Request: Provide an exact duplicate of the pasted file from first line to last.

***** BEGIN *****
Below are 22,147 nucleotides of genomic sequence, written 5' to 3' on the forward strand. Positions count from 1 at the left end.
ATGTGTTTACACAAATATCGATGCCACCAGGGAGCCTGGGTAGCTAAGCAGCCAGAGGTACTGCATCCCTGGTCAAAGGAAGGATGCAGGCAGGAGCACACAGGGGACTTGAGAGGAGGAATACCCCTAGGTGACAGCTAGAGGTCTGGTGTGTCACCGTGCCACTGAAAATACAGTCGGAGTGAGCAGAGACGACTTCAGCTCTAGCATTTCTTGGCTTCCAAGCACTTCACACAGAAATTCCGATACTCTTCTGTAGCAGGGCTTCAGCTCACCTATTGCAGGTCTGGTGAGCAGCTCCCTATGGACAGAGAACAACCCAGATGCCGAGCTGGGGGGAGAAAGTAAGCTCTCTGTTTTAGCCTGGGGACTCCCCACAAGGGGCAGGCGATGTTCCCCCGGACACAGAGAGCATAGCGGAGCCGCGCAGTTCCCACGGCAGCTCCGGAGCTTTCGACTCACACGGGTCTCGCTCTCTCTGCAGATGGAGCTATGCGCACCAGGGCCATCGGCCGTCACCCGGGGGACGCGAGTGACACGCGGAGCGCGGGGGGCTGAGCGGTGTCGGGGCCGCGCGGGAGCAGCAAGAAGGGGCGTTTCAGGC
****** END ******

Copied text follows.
Below are 22,147 nucleotides of genomic sequence, written 5' to 3' on the forward strand. Positions count from 1 at the left end.
ATGTGTTTACACAAATATCGATGCCACCAGGGAGCCTGGGTAGCTAAGCAGCCAGAGGTACTGCATCCCTGGTCAAAGGAAGGATGCAGGCAGGAGCACACAGGGGACTTGAGAGGAGGAATACCCCTAGGTGACAGCTAGAGGTCTGGTGTGTCACCGTGCCACTGAAAATACAGTCGGAGTGAGCAGAGACGACTTCAGCTCTAGCATTTCTTGGCTTCCAAGCACTTCACACAGAAATTCCGATACTCTTCTGTAGCAGGGCTTCAGCTCACCTATTGCAGGTCTGGTGAGCAGCTCCCTATGGACAGAGAACAACCCAGATGCCGAGCTGGGGGGAGAAAGTAAGCTCTCTGTTTTAGCCTGGGGACTCCCCACAAGGGGCAGGCGATGTTCCCCCGGACACAGAGAGCATAGCGGAGCCGCGCAGTTCCCACGGCAGCTCCGGAGCTTTCGACTCACACGGGTCTCGCTCTCTCTGCAGATGGAGCTATGCGCACCAGGGCCATCGGCCGTCACCCGGGGGACGCGAGTGACACGCGGAGCGCGGGGGGCTGAGCGGTGTCGGGGCCGCGCGGGAGCAGCAAGAAGGGGCGTTTCAGGC